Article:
In "The Open Boat," how do you interpret the correspondent’s sense that his time in the lifeboat is “the best experience of his life”? Why does he sense that the other men share his feelings? Why is it important that they never verbalize these feelings?

In “The Open Boat,” the correspondent senses that his time in the lifeboat is “the best experience of his life” because he has entered into a deep human fellowship and has grasped some important truths about life and death. The men's unity helps the correspondent understand that they are all feeling the same way, yet they do not speak of their feelings for fear of endangering their mission and breaking their unity and focus.

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Picture this: you've been shipwrecked. You are in a lifeboat in the middle of the ocean with three other men. There is no land in sight and very little hope of rescue—there's only the crashing waves all around you, filling the boat with water as you struggle to pull your oar. Would you have thought it was the best experience of your life?

Yet that is what the correspondent in Stephen Crane's “The Open Boat” senses. And the other men, the cook, the oiler, and the captain, share his feelings even though they never speak about it. But why? How could such a frightful experience be the best experience of one's life?

We can identify at least two reasons: human fellowship and a sense of the true meaning of life. First, the four men in the boat are united in a way they have never been before with anyone. They are friends, the narrator remarks, “friends in a more strangely iron-bound strength than may be ordinary.” All they have is each other. All they can do is depend upon one another for their survival. All they can do is trust one another. All they can do is obey the captain and respect and support one another. And they do. Notice how quickly the cook obeys the captain when he tells him to empty the boat. The cook is even cheerful about it. Notice how easily the correspondent and the oiler take turns at the oars without ever a quarrel. Notice how the men team up to suspend a makeshift sail as long as they can. Notice how they curl up to sleep and stay warm. These men are united in a human fellowship that only arises in the midst of disaster, and they all know it. Such a fellowship is rare and precious, and it can easily be one of the best experiences of a person's life.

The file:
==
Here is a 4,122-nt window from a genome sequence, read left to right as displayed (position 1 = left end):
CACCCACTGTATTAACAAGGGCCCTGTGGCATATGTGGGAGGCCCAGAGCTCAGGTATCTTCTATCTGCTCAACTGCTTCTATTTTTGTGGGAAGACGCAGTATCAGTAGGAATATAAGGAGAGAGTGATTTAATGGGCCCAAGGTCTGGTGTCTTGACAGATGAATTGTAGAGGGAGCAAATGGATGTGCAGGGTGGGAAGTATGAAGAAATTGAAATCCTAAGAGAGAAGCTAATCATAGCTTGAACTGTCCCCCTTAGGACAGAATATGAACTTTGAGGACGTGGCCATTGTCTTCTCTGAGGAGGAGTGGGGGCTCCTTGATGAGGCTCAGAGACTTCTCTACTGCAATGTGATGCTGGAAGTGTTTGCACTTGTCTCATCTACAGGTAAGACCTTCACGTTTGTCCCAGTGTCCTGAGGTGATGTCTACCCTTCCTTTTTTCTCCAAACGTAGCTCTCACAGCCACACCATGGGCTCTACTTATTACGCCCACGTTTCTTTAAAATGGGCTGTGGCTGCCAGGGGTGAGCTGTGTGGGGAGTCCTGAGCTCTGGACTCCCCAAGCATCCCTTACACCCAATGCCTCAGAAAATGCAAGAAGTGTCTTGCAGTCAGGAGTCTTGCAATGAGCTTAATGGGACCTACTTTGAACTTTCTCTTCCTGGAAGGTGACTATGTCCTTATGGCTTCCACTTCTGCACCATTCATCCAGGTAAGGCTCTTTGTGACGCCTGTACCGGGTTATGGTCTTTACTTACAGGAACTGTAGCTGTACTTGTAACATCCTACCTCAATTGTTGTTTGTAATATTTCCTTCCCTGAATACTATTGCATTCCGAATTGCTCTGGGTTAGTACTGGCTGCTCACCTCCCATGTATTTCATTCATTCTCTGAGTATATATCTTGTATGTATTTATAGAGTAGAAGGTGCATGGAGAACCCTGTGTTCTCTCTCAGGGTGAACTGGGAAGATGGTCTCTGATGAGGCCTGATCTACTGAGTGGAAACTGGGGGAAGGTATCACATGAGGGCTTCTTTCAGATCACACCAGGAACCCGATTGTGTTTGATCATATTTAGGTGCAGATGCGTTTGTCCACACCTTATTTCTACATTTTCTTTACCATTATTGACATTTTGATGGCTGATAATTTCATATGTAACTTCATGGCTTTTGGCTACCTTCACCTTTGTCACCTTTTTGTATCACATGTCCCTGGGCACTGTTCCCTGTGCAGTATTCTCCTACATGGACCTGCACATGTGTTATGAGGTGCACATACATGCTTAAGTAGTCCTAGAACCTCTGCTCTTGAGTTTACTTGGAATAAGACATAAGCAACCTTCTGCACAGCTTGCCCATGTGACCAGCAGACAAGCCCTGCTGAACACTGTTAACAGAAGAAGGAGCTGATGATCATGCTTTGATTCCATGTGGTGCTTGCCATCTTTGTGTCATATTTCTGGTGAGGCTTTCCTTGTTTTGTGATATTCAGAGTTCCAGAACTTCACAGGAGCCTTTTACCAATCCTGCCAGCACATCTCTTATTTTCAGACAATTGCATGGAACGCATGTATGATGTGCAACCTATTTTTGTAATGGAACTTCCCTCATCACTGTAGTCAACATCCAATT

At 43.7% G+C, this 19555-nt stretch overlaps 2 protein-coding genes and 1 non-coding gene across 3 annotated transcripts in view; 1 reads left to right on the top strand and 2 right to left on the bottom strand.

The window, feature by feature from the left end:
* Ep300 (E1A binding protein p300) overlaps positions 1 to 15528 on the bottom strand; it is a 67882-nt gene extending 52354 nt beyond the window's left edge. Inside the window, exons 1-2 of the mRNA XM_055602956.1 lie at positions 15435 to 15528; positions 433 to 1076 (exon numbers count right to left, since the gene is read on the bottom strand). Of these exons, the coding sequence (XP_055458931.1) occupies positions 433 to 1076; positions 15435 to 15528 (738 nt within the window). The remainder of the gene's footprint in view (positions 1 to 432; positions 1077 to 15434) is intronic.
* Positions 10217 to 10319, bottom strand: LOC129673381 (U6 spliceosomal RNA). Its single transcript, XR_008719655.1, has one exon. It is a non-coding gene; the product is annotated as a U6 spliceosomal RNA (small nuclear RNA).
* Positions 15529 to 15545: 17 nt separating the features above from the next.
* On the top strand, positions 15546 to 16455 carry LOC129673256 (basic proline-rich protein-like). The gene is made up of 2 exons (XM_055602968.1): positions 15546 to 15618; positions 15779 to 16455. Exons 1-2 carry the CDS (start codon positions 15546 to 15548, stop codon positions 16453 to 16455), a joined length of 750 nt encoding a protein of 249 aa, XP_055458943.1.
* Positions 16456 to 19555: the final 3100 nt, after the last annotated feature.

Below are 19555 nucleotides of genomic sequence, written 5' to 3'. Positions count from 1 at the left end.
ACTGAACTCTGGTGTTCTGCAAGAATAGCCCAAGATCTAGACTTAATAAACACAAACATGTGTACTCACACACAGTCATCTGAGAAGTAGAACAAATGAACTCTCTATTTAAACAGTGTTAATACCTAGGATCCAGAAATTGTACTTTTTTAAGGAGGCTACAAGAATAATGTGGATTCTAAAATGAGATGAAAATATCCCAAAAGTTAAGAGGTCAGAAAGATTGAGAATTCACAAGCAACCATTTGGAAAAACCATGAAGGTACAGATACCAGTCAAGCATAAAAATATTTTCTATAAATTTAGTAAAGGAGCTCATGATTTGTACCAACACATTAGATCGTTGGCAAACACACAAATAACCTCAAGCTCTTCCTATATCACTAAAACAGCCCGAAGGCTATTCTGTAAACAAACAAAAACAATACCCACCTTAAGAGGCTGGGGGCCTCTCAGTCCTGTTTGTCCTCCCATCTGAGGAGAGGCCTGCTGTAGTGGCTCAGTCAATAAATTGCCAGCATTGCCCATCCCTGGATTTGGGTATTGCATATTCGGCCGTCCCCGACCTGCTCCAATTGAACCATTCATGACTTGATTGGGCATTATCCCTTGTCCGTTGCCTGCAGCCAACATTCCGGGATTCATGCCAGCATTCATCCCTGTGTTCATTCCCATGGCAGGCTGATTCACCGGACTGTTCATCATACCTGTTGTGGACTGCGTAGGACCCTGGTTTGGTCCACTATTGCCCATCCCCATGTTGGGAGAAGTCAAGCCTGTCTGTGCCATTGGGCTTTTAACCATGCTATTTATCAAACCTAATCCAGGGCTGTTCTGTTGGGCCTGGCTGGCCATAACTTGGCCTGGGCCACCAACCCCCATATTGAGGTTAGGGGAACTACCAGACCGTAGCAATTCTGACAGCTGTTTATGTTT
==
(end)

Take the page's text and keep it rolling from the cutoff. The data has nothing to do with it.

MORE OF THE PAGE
Second, the men in the boat, as the narrator suggests, discover the true meaning of their lives. In the face of death and in the face of a disinterested nature, their lives come into sharp focus. In such circumstances, a man notices the

many faults in his life. They may rest badly in his mind, and he may wish for another chance. The difference between right and wrong seems all too clear to him then. And he understands that if he were given another opportunity, he would improve his conduct and his words.

These men now see what they have done badly and why it was wrong. They understand that if possible, they will act differently the next time. They will be better human beings for having looked death in the face. This insight into life and death is also rare and precious, and it, too, can easily be one of the best experiences of a person's life.

The correspondent senses that the other three men share his feelings. How could they not? They are in the very same dangerous position, and they are all behaving the very same way, united as one to survive in a friendship they would probably never have formed otherwise. But these men do not speak about their feelings. They don't have to. It is enough to feel them. It is enough to recognize their unity and their newfound truths without having to discuss them. To discuss them would almost be to cheapen them, and besides, it would take their focus off their mission of getting safely to shore and perhaps have broken the unity and the focus these four men have finally found.

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